Εικόνες σελίδας
PDF
Ηλεκτρ. έκδοση

tation, chiefly by his writings in controversial theology, which were deemed somewhat inconsistent with the doctrines of the established church. In particular, he was charged with tritheism, for having, in a Vindication of the Doctrine of the Holy and Ever-Blessed Trinity, which he published in 1691, proposed the hypothesis, that there were three eternal minds, two of them issuing from the Father, but that they were one by a mutual consciousness in the three to every of their thoughts.' This publication led to a celebrated controversy with Dr South, of which we shall speak in noticing the works of that divine. Sherlock was extremely loyal, and maintained the principle of non-resistance to the fullest extent. His Practical Discourse Concerning Death, which appeared in 1690, is one of the most popular theological works in the language. He also wrote a treatise On the Immortality of the Soul, in which, while inferring the high probability of a future life from arguments drawn from the light of nature, he maintains that only in revelation can evidence perfectly conclusive be found. From this work is taken the first of the following extracts :

[Longing after Immortality.]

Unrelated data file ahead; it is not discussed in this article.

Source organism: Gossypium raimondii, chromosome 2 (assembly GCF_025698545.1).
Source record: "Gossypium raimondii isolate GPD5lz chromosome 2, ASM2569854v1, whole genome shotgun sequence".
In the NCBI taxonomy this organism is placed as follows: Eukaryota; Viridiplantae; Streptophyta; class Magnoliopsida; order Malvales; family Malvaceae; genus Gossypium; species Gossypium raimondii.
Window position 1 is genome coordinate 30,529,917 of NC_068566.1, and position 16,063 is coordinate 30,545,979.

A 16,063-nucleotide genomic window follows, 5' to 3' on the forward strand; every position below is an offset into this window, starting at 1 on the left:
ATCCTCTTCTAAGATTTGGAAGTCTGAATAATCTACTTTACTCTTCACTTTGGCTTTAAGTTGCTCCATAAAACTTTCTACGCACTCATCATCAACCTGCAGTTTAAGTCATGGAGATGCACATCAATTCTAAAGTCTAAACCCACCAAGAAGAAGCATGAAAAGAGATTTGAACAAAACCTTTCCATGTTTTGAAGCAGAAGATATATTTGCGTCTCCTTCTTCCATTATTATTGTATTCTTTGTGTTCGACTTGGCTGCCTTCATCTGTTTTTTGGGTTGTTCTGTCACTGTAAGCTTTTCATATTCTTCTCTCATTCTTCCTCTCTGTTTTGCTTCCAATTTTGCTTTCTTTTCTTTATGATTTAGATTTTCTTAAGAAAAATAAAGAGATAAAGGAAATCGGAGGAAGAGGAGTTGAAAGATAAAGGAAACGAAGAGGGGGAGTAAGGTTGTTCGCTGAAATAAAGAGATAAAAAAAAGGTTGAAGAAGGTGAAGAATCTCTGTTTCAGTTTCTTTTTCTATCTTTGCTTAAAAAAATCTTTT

Let us now consider the force of this argument; how far these natural desires of immortality prove that we are by nature immortal. For [say the objectors] is there anything in the world more extravagant than some men's desires are; and is this an argument, that we shall have whatever we desire, beCause we fondly and passionately, and, it may be, very unreasonably desire it? And therefore, to explain the force of this argument, I shall observe two things; 1st, That all natural passions and appetites are immediately implanted in our nature by God; and, 2dly, That all natural passions have their natural objects. As for the first, it is certain, as I have already shown at large, that our passions and appetites are the life and sense of the soul, without which it would be dead and stupid, without any principle of vital sensation. For what is life without fear, and love, and hope, and desire, and such like passions, whereby we feel all things else, and feel ourselves? Now, whatever fancies men may have about our notions and ideas, that they may come into our minds from without, and be formed by external impressions, yet no man will be so absurd as to say, that external objects can put a principle of life into us; and then they can create no new passions in us, which are essential, to our natures, and must be the work of that God who made us.